Necrotizing fasciitis: epidemiology and clinical predictors for amputation
Authors Khamnuan P, Chongruksut W, Jearwattanakanok K, Patumanond J, Tantraworasin A
Received 17 February 2015
Accepted for publication 17 March 2015
Published 14 May 2015 Volume 2015:8 Pages 195—202
Checked for plagiarism Yes
Review by Single-blind
Peer reviewer comments 2
Editor who approved publication: Dr Scott Fraser
Patcharin Khamnuan,1,2 Wilaiwan Chongruksut,3 Kijja Jearwattanakanok,4 Jayanton Patumanond,5 Apichat Tantraworasin3
1Clinical Epidemiology Program, Faculty of Medicine, Chiang Mai University, Chiang Mai, 2Department of Nursing, Phayao Hospital, Phayao, 3Department of Surgery, Faculty of Medicine, Chiang Mai University, 4Department of Surgery, Nakornping Hospital, Chiang Mai, 5Clinical Epidemiology Unit, Clinical Research Center, Faculty of Medicine, Thammasat University, Pathum Thani, Thailand
Background: Necrotizing fasciitis, a relatively uncommon infection involving the skin, subcutaneous tissue, and fascia, is a rapidly progressive soft tissue infection and a medical and surgical urgency. Delayed debridement, with subsequent huge soft tissue loss is associated with loss of limb and infection and is the most common cause of mortality. The purpose of this work is to describe the epidemiology of necrotizing fasciitis and to identify the clinical characteristics that may be used to predict amputation in routine clinical practice.
Methods: Retrospective cohort study data were collected from three general hospitals located in the Chiang Rai, Kamphaeng Phet, and Phayao provinces in northern Thailand. Epidemiologic data for all patients with a surgically confirmed diagnosis of necrotizing fasciitis between 2009 and 2012 were collected. Medical records and reviews were retrieved from inpatient records, laboratory reports, and registers. Clinical predictors for amputation were analyzed by multivariable risk regression.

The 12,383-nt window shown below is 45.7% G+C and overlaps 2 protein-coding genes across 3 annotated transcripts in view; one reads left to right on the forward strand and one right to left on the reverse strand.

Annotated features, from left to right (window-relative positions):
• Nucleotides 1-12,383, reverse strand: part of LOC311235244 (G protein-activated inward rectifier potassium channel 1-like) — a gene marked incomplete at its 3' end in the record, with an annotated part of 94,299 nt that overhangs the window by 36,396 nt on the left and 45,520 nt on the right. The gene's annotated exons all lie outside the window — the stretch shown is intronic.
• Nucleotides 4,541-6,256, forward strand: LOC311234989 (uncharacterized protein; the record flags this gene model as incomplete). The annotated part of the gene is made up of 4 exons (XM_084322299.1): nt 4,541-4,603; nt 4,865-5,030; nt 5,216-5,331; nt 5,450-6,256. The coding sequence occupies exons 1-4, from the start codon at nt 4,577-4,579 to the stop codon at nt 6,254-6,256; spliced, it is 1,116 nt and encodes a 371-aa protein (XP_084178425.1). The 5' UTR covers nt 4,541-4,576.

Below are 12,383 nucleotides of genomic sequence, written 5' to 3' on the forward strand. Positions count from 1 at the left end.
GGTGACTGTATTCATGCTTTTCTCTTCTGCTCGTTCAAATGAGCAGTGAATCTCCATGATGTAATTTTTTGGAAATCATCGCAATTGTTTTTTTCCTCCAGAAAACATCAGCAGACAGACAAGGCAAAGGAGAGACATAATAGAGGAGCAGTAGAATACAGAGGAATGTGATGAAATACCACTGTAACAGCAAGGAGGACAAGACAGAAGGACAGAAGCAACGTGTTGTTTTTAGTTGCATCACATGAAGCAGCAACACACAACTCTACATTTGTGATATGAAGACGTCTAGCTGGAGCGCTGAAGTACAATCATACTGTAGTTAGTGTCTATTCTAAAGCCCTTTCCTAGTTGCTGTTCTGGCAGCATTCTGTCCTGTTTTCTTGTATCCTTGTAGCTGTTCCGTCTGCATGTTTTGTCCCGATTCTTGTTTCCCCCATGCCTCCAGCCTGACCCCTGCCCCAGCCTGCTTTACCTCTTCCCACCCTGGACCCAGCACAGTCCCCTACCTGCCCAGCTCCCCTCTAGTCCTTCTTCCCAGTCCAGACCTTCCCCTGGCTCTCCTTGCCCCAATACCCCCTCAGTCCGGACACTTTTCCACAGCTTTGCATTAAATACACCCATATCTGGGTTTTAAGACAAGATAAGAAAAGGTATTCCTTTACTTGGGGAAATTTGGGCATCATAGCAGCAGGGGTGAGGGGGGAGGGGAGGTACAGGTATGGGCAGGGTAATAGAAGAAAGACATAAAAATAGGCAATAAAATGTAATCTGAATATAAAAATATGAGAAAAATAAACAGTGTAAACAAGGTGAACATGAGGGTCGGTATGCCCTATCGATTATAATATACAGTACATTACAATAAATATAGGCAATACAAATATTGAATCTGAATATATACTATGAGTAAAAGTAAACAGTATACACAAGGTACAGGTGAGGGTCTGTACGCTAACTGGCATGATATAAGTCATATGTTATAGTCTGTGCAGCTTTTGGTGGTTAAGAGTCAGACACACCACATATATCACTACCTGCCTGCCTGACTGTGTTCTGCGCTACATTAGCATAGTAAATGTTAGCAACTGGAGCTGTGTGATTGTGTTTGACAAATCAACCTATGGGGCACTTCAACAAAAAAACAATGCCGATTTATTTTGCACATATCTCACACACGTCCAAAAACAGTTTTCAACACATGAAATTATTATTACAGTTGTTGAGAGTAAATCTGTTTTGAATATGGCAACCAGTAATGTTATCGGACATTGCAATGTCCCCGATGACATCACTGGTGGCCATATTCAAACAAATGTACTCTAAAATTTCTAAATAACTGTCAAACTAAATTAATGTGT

Results: A total of 1,507 patients with a diagnosis of necrotizing fasciitis were classified as being with amputation (n=127, 8.4%) and without amputation (n=1,380, 91.6%). The most common causative Gram-positive and Gram-negative pathogens were Streptococcus pyogenes (33.3% in the amputation group and 40.8% in the non-amputation group) and Escherichia coli (25% in the amputation group and 17.1% in the non-amputation group). Predictive factors for amputation included gangrene (risk ratio [RR] 4.77, 95% confidence interval [CI] 2.70–8.44), diabetes mellitus (RR 3.08, 95% CI 1.98–4.78), skin necrosis (RR 2.83, 95% CI 2.52–3.18), soft tissue swelling (RR 1.76, 95% CI 1.24–2.49), and serum creatinine values ≥1.6 mg/dL on admission (RR 1.71, 95% CI 1.38–2.12). All data were analyzed using the multivariable risk regression generalized linear model.
Conclusion: The most causative pathogens were S. pyogenes and E. coli. Clinical predictors for amputation in patients with necrotizing fasciitis included having diabetes mellitus, soft tissue swelling, skin necrosis, gangrene, and serum creatinine values ≥1.6 mg/dL on admission. Thus, patients with any of these predictors should be monitored closely for progression and receive early aggressive treatment to avoid limb loss.
Keywords: necrotizing fasciitis, clinical predictors, amputation
This work is published and licensed by Dove Medical Press Limited. The full terms of this license are available at https://www.dovepress.com/terms.php and incorporate the Creative Commons Attribution - Non Commercial (unported, v3.0) License. By accessing the work you hereby accept the Terms. Non-commercial uses of the work are permitted without any further permission from Dove Medical Press Limited, provided the work is properly attributed. For permission for commercial use of this work, please see paragraphs 4.2 and 5 of our Terms.Download Article [PDF] View Full Text [HTML][Machine readable]